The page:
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The 49ers did not waste time in making waves in free agency, with Pierre Garcon’s signing the headliner among a host of deals.
San Francisco also signed quarterback Brian Hoyer, speedy wideout Marquise Goodwin, fullback Kyle Juszczyk, tight end Logan Paulsen, linebacker Malcolm Smith and kicker Robbie Gould.
They are also reportedly set to sign quarterback Matt Barkley and wideout Aldrick Robinson.
But it is Garcon who is the 49ers’ top acquisition and, while the report that the former Redskin receiver could earn $16 million in his first year — per Niners Nation— may raise some eyebrows, it is a reasonable price to pay for a wideout who is familiar with Kyle Shanahan’s offense and should be a reliable target for Hoyer or whoever is playing quarterback.
Garcon enjoyed his best season since 2013, when Shanahan was the offensive coordinator in Washington, in 2016, catching 79 of his 114 targets for 1,041 yards.
Dropping just one of his catchable targets in 2016, per Pro Football Focus, Garcon has excellent hands and, though he is now 31, possesses a skill set that makes him worthy of the front-loaded contract the 49ers are giving him.
Having played nine seasons in the league, Garcon’s experience shines through in his route-running, which he relies on more than his speed to create separation.
He also has a clear understanding of route depth and when to break off his routes to gain the yardage for a first down.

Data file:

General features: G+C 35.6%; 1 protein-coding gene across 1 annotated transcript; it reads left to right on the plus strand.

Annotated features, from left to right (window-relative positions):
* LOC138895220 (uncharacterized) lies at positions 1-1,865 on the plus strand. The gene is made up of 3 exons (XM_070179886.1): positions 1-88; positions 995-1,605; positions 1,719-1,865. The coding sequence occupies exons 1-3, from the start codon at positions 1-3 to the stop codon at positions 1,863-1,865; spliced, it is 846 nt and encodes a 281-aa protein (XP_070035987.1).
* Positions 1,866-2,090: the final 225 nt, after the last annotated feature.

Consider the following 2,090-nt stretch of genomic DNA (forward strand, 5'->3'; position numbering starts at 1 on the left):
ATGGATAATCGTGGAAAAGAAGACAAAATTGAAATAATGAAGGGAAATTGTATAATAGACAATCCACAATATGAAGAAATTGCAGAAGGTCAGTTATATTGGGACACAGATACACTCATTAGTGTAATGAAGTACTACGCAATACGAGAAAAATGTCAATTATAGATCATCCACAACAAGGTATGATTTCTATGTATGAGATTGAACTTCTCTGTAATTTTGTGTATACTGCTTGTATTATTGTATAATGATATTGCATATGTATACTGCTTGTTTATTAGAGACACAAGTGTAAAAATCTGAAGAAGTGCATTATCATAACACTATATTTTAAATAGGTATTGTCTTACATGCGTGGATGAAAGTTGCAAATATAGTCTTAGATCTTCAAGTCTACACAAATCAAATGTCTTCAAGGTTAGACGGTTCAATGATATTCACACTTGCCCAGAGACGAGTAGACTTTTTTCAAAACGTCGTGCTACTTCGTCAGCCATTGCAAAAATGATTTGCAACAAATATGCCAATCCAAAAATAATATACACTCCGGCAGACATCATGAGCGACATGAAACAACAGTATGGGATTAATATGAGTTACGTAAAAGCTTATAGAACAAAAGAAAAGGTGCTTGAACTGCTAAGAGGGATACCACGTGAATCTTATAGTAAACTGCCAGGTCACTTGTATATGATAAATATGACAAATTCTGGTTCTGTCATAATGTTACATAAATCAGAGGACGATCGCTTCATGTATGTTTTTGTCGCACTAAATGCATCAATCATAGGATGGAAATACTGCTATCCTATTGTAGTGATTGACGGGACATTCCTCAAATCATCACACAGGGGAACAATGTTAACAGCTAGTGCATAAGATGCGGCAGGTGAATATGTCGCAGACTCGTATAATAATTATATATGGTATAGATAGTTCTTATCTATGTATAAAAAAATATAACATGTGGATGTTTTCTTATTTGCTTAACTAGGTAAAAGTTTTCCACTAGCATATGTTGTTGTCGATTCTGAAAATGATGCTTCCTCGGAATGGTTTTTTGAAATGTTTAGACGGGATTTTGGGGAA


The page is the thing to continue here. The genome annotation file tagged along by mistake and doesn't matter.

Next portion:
At 6-foot-0 and 211 pounds, Garcon has the frame and quickness to gain inside leverage against press coverage and only needs a step on the cornerback to make it count.
Combine Garcon’s capability for beating defenders inside and making catches in traffic, which he does on the below play with three Packers defenders converging on him, and you have a receiver who excels on the short-to-intermediate routes over the middle.
But that is not to say Garcon is not a downfield threat, he may be more quick than fast but has enough speed to gain separation deep when afforded too much space by defenses.
And when he is unable to win deep with his physical tools, Garcon utilizes that intelligence he has a route-runner, with this double-move he performs to free himself of a Bears defender a fine example of Garcon’s proficiency in that aspect of his game.
Perhaps the only area of Garcon’s game that is superior to his route-running is hands, he demonstrates exceptional ball-tracking and looks the ball into his hands, averaging a catch percentage of over 60 in each of his six seasons in Washington.
He is a target who can consistently be called on to come through and, after topping 1,300 yards in Shanahan’s offense in 2013, is heading back to that system along with a quarterback in Hoyer who is also familiar with it.